A Story of Asian and Indian Creativity in Advertising
Advertising is an essential input for economic growth in any country. In Asia, and in India, advertising and media have effectively been used not only to sell products and raise living standards but also to mobilize people’s support for national efforts and gains of development. There is today no conflict of interest in this respect of commercial advertising, which indeed helps to promote economic growth.

Advertising as it has happened in other countries, can play a constructive role in motivating people towards greater achievements in all fields of life and also in bringing about changes in their behaviour, attitudes and improved socio-economic milieu.

Science and art of human intelligence
Advertising as defined by Stephen Leacock, is a science and art of arresting the human intelligence long enough to get money from it.

Advertising has a dual aspect. It is sometime publicity that has no commercial angle. This is publicity as we practice to inform people of dangers of health, the precautions to take to avoid them, how to plan families, to save and invest for your and the national good, and the more we do this the better we shall be. The second aspect of advertising is what we in the business of sales and marketing are directly concerned with, namely commercial advertising. Advertising which is a must now in business. As some one described that business without advertising is like winking at a girl in the dark. You know what you are doing, but nobody else does. Therefore, you have to talk of your wares and convince the buyer that your soap washes whiter than any other soap, and that centuries are scored after shaving with your shave cream. So that they use the product. In Persian this is called “jungle zargari” – the fight between goldsmiths who all claim that their pure gold is purer than the pure gold of others!

Today, it is believed, nothing can be sold unless it is advertised. Photographs of models modeling jeans and outfits are everywhere. Those jeans look good on the models, but not always so on others not so generously endowed by nature. Ads appear in newspapers, magazines, TV and even lamp posts and walls. We are told of the name of street or the way to the airport or hospital with advertising signposts. It seems nothing from a pencil to a jet plane can be sold without advertising. Those who buy jet planes make their own inquiries, but people like us only read the ads. There is no limit to the range in the art of advertising.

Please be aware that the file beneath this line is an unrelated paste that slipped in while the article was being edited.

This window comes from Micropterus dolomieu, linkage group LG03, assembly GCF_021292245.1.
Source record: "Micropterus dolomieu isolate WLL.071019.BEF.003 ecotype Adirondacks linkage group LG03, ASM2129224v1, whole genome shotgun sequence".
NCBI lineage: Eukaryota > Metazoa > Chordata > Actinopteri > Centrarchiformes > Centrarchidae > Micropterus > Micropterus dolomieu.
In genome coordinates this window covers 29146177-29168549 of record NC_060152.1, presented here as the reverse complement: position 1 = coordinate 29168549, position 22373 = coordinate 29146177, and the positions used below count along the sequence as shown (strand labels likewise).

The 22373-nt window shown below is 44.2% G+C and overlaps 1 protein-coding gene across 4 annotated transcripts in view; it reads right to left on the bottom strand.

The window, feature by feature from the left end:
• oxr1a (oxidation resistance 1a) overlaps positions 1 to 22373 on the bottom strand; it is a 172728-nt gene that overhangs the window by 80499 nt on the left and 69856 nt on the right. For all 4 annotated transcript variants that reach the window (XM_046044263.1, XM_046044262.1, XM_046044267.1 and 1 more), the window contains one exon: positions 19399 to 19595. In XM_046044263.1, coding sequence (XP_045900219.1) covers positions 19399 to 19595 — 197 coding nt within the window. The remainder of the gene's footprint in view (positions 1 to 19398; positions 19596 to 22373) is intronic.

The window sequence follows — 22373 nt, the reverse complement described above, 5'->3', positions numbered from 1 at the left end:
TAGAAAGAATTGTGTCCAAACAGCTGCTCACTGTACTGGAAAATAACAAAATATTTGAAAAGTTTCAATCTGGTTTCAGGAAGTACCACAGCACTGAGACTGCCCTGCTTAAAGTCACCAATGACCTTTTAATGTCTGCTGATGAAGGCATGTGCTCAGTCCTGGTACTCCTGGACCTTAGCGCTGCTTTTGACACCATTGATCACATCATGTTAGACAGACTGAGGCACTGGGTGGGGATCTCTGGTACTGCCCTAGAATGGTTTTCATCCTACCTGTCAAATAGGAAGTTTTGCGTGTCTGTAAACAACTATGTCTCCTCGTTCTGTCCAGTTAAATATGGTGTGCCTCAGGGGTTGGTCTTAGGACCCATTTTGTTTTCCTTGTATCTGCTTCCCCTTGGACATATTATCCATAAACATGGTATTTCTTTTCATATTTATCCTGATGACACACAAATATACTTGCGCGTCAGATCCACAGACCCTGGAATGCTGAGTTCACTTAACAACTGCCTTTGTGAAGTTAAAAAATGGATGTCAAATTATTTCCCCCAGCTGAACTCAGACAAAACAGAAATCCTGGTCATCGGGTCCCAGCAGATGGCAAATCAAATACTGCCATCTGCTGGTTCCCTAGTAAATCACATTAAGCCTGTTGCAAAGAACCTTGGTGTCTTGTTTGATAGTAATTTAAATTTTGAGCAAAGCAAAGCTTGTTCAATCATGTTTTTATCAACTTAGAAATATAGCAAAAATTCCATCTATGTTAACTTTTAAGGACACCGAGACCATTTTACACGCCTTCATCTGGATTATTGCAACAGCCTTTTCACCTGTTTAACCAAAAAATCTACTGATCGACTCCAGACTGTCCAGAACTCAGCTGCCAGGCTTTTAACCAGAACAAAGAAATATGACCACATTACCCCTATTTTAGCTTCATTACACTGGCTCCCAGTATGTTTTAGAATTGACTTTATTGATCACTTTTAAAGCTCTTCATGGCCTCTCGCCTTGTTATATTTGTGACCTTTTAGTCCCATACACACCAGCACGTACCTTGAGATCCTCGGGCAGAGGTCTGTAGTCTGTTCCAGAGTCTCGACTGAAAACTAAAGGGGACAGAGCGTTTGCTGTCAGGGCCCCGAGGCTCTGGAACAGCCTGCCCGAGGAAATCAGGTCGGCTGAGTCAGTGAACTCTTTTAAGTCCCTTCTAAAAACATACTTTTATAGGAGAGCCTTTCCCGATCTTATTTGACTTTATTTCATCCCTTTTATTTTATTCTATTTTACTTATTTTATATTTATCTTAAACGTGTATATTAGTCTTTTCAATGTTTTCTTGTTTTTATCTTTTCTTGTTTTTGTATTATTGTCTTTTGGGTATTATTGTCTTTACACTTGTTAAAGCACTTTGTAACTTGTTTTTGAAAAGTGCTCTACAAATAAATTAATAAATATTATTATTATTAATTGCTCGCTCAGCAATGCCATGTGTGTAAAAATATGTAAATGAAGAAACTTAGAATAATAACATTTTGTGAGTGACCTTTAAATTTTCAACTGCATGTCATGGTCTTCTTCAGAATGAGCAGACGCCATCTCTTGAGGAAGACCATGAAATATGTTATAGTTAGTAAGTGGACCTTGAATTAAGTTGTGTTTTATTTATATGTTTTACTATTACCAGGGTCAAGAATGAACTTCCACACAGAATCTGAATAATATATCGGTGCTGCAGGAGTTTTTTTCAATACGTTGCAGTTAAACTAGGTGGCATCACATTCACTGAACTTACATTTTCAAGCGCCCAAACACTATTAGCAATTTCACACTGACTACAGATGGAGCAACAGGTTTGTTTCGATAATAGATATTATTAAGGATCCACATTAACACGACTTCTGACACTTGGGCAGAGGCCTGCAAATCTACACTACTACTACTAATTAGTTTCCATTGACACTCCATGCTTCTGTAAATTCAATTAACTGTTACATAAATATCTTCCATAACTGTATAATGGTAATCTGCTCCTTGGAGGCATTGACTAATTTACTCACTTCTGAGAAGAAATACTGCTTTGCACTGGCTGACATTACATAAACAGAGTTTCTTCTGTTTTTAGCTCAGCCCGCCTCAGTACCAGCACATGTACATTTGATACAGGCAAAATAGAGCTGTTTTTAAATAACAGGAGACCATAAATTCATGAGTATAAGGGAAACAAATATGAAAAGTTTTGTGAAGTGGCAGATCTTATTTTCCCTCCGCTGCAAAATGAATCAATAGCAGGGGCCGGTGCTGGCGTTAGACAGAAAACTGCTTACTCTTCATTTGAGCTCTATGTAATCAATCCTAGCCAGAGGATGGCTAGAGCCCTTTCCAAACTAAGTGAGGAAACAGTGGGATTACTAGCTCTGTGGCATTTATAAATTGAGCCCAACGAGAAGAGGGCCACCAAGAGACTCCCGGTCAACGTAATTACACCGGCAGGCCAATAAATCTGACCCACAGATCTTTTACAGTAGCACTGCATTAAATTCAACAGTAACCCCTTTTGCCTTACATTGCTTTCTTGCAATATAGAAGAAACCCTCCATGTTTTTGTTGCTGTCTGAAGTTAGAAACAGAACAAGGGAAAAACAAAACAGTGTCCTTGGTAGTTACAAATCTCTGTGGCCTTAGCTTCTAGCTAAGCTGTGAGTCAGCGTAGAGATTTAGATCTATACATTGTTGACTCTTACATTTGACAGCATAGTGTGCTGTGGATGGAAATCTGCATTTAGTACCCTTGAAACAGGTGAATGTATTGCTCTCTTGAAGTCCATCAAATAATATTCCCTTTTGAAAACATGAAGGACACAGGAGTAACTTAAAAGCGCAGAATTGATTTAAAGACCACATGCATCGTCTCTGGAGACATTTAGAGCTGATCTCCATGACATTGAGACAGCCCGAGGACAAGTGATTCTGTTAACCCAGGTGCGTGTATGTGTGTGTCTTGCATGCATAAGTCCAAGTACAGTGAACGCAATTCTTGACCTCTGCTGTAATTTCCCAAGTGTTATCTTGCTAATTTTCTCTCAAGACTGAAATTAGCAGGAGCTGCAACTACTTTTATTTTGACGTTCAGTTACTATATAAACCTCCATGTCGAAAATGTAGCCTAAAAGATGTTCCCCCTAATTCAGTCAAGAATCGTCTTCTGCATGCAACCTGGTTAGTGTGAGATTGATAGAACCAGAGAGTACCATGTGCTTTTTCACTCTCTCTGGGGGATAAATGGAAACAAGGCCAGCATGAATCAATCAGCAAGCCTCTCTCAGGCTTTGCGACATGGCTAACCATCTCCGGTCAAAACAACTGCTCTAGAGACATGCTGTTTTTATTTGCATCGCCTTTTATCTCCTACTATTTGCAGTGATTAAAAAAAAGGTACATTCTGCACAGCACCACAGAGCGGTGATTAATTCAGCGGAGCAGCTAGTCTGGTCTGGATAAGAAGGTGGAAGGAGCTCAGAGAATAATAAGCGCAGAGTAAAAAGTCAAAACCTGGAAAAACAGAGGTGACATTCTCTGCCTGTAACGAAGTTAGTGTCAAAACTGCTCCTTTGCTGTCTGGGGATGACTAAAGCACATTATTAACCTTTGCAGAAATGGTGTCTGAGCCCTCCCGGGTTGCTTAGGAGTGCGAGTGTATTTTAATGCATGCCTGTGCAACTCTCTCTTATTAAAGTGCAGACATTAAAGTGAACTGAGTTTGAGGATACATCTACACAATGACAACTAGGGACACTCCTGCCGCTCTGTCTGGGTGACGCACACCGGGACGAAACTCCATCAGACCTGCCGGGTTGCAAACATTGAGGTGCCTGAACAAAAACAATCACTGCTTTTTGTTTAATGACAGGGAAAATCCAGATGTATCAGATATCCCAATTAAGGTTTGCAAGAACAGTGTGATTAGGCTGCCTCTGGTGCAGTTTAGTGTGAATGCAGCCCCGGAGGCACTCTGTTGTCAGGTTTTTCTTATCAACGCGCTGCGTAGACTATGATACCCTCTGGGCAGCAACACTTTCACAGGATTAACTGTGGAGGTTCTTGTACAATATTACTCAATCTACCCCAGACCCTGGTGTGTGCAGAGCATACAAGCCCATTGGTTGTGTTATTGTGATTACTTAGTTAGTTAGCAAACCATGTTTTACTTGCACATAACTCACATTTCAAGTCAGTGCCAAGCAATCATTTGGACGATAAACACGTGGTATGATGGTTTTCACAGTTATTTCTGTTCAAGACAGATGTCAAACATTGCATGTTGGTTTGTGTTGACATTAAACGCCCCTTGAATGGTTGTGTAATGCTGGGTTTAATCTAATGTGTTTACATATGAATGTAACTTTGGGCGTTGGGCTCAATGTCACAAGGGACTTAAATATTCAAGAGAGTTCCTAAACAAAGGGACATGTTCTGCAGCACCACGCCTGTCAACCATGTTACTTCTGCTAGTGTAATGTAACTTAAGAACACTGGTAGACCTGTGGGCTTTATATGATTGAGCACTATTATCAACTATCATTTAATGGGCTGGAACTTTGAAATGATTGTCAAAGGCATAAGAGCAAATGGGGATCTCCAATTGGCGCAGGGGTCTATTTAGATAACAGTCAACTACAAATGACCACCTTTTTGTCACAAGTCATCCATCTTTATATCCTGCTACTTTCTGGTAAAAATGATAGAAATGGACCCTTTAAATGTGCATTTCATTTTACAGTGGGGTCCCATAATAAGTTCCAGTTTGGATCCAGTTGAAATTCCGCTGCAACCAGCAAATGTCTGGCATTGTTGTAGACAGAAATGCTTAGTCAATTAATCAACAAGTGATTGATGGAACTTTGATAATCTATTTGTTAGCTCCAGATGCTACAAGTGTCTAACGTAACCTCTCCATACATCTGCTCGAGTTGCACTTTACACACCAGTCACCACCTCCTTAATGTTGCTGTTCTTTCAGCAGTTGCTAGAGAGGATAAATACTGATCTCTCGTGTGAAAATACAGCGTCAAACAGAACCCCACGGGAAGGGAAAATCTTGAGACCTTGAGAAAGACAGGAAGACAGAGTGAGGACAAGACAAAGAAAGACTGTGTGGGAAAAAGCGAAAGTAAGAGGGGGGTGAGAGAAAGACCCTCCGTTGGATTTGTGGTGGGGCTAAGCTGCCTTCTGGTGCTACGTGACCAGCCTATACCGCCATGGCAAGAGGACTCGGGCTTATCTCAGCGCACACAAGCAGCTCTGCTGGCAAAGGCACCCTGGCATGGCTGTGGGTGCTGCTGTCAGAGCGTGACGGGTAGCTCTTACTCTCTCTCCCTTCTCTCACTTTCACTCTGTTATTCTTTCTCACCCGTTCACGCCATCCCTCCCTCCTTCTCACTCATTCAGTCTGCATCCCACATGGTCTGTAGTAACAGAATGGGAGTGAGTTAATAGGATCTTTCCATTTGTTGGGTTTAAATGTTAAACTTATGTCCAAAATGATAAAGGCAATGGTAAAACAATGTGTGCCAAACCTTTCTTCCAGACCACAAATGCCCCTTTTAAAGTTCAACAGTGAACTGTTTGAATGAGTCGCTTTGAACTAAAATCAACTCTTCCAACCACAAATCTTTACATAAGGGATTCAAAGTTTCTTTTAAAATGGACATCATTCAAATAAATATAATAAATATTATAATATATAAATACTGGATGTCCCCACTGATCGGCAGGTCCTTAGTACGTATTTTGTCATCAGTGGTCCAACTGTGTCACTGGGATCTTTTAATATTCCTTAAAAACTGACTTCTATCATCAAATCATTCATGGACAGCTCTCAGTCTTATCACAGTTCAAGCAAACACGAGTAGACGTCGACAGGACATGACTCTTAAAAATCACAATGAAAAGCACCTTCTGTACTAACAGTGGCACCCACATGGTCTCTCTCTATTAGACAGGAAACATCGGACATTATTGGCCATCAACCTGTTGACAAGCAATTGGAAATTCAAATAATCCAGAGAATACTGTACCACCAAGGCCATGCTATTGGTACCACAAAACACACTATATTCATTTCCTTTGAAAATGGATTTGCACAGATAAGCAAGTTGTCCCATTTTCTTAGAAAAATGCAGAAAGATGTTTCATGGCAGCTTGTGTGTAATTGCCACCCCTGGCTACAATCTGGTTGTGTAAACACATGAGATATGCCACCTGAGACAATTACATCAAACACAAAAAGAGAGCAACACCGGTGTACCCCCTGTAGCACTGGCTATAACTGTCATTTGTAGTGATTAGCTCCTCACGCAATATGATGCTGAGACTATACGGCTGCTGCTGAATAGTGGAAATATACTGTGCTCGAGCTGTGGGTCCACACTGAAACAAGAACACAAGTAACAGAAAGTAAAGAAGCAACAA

One of the most popular advertising slogan has been “Try it, you will like it.” These must have been the very words with witch Eve offered the apple to Adam. Advertising could then well claim to be the world’s oldest profession. It certainly is a hoary one!

So much on advertising in general. Now let me come down to advertising in the perspective of its form and shape today i.e. creativity, especially in India and Asia, in comparison with the West where advertising originated.

.The Hare and the Tortoise
Remember AESOP’s fable about the Hare and the Tortoise?
The Hare and the Tortoise decided to have a race. The Hare knew he could beat the Tortoise without any difficulty. So he started by taking a nap. When he woke up later, the Tortoise had won the race! That is what has been going on in the world of advertising between the West and Asia. The Americans are the Hare and the Asians the Tortoise.

When David Ogilvy started his career, some 65 years ago, he says, his first job was to check ads in the Indian newspapers. All he would do was make sure that the ads appeared, and measure them for the shrinkage! He could not read them as they were translated in Indian languages. He was perplexed why an ad agency in London was creating campaigns to appear in Indian newspapers?